- Local Guide
A local couple hopes their appearance on a national morning show will help shed light on the adoption need of earthquake-ravaged Haiti.
In October, the Rev. John Kraner, his wife Julie and seven other members of Wayne Street United Methodist Church traveled to Haiti as part of a mission trip to HIS (Haitian Interdenominational Shelter) Home For Children. Kraner said the orphanage, based in Port-Au-Prince, has seen a boom in children since the massive earthquake rocked the Caribbean island two years ago.
“As you can imagine, there was a tremendous transition because of it,” Kraner told The Evening Leader, noting the trek was his fourth trip to Haiti. “HIS Home was able to have 70 kids receive their adoptions through diplomatic channels within days of the earthquake. That cleared out a lot, but the earthquake created thousands and thousands more orphan children. The Haitian government has been working hard to place these newly created orphans in orphanages throughout the country.”
While at the orphanage, the volunteers painted a nursery, some beds and helped prepare a shop to open that will serve as a micro-enterprise business for some of the older orphans. Kraner said once an orphan turns 16, he or she is ineligible for adoption.
“They have to have a future,” Kraner said. “They have a large number of dresses that have been donated that are formal and they will be setting up a dress shop where they can rent these dresses. The older girls are going to learn how to be seamstresses, do the marketing and customer service and basically run the store.”
During their down time, Kraner said the volunteers got a chance to interact with the children. It was then when the Kraners met Rose Berline — a 10-year-old girl who would ultimately steal their hearts and prompt them to start the adoption process.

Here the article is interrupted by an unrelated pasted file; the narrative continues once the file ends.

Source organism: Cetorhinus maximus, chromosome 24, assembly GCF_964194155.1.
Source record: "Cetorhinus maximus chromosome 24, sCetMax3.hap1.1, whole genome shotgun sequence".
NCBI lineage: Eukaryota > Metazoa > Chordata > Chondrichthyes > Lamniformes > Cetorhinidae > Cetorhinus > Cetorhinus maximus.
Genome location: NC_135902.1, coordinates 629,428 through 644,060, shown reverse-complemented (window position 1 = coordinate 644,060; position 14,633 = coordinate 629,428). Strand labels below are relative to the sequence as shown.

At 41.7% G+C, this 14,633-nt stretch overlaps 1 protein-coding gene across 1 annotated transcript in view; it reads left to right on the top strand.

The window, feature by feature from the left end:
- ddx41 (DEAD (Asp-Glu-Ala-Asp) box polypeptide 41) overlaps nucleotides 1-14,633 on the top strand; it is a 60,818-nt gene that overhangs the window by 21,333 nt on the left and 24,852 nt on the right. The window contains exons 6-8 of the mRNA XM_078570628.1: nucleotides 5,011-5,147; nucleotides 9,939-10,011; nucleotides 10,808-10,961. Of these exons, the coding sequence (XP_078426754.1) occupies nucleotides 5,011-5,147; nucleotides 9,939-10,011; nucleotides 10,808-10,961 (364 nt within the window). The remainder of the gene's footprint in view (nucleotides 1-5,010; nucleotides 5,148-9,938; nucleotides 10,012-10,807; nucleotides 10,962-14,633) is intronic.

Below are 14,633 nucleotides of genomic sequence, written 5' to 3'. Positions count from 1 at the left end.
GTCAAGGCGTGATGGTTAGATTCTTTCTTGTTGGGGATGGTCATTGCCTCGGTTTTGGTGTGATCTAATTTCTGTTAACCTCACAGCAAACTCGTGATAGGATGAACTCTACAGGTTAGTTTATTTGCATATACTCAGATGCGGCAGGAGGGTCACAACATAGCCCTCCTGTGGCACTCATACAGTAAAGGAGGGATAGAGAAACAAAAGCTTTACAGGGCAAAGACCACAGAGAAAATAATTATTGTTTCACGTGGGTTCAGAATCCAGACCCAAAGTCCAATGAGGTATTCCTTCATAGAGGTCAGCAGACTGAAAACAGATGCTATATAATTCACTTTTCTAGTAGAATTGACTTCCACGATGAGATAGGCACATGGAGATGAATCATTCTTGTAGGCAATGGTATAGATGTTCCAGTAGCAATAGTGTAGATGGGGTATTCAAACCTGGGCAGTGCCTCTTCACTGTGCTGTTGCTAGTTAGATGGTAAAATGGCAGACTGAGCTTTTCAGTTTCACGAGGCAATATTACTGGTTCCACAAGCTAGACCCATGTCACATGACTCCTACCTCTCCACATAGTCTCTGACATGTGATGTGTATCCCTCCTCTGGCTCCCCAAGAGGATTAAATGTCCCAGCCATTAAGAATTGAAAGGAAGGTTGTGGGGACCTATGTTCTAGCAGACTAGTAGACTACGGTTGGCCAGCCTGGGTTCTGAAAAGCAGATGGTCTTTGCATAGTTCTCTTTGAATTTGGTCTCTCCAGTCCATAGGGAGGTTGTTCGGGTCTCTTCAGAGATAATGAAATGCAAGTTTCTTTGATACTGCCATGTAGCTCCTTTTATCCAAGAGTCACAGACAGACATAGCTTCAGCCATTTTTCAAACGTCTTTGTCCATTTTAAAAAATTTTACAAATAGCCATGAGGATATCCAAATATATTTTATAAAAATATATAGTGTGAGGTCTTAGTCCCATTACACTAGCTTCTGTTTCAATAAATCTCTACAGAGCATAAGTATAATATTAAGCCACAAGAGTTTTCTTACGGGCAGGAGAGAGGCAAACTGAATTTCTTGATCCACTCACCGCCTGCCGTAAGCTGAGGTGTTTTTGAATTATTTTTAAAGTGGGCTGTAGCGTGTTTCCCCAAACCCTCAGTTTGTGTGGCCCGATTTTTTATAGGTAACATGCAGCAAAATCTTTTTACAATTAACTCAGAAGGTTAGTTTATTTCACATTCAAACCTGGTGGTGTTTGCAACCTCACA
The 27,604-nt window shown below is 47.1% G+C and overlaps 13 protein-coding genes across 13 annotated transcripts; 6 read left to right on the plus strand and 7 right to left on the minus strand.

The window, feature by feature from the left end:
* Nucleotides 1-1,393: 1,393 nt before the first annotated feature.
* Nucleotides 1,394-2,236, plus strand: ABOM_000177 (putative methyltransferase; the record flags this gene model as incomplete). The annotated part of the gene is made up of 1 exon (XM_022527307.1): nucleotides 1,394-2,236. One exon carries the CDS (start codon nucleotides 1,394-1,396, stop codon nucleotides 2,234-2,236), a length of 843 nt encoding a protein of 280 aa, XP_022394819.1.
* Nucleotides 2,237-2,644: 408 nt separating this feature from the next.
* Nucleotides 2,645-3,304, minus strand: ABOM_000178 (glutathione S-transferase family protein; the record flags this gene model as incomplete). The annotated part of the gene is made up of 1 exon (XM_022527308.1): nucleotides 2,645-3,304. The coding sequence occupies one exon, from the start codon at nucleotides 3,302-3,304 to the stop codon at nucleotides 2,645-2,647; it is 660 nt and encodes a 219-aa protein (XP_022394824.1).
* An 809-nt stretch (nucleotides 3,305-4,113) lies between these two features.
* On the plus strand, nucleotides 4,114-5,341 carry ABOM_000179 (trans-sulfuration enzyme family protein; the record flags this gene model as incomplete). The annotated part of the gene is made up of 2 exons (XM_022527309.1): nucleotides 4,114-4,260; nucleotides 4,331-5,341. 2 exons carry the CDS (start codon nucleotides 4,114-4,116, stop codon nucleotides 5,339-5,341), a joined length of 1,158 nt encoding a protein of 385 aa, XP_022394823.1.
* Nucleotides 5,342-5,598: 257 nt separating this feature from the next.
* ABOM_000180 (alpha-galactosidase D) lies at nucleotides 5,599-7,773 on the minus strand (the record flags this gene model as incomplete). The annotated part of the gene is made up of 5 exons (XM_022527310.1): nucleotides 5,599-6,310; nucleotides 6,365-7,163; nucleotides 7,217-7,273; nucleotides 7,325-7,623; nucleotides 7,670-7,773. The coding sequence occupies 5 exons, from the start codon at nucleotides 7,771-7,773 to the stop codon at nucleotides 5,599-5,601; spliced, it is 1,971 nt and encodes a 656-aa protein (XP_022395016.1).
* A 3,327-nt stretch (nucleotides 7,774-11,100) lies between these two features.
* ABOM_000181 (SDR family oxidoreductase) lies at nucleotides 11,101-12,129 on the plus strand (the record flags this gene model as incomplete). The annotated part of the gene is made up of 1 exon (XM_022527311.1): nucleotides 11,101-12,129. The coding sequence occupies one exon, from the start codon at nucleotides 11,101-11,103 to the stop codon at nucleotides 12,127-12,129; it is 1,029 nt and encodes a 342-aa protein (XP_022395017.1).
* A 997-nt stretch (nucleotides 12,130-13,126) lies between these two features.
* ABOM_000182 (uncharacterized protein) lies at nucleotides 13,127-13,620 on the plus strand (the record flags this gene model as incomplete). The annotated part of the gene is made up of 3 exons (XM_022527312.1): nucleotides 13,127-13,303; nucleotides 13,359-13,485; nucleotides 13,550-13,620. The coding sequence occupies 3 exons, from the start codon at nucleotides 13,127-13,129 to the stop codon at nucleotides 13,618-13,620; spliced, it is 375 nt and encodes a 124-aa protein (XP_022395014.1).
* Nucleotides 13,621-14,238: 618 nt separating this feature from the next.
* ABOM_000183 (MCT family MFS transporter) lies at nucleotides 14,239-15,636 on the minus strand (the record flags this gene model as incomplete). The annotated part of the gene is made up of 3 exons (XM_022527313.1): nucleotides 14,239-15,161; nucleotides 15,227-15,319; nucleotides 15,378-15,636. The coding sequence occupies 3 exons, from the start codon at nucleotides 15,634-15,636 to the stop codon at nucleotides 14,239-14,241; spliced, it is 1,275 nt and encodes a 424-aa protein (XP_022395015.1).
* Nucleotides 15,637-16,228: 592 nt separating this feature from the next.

“We did not go down there with any intention to adopt,” Kraner said. “Rose Berline, she gravitated toward Julie and spent a lot of time talking with Julie.”
Rose Berline lost her mother in the earthquake. After bouncing around several different relatives, she ended up at HIS Home.
“On a recreation day when we were playing ball, she and I started connecting,” Kraner said. “Each night, she would spend time with us. One night, she handed Julie a note that ended with the words, ‘I love you very much, will you be my mom, adoption.’”
Kraner said his wife read the note and tried not to give Rose Berline any false hope, knowing Haiti’s current adoption laws would make it difficult to take Rose Berline home soon.
“One of the laws we are running up against is they want you to be married 10 years,” Kraner said, noting the couple has been married two years, but have each previously been married and have eight children between them.
“Haiti is changing that to five years. The problem is once a child hits 16, they cannot be adopted. By the time you do the math, that puts Rose at 14 and the process can take up to two years and she would be on that line of where she could become ineligible.”
Julie Kraner said the handwritten note prompted mixed emotions.
“She’s kind of shy and darted off a bit, but it was to where she could still see me,” she said, noting she found out the day before the couple had not been married long enough to be eligible to adopt Rose Berline. “I knew she was watching me ... It was almost like a melancholy joy and sadness that she wanted that from me and chose me and the sadness of knowing we couldn’t fulfill that dream. I didn’t want to reject her, but I couldn’t give her false hope.”
Julie Kraner said she walked over and hugged the girl and told her she wasn’t sure if she could make it happen. Given the language barrier, she said Rose Berline could not completely understand.
“That hurt me more than anything,” Julie Kraner said. “Not understanding the laws that are in effect.”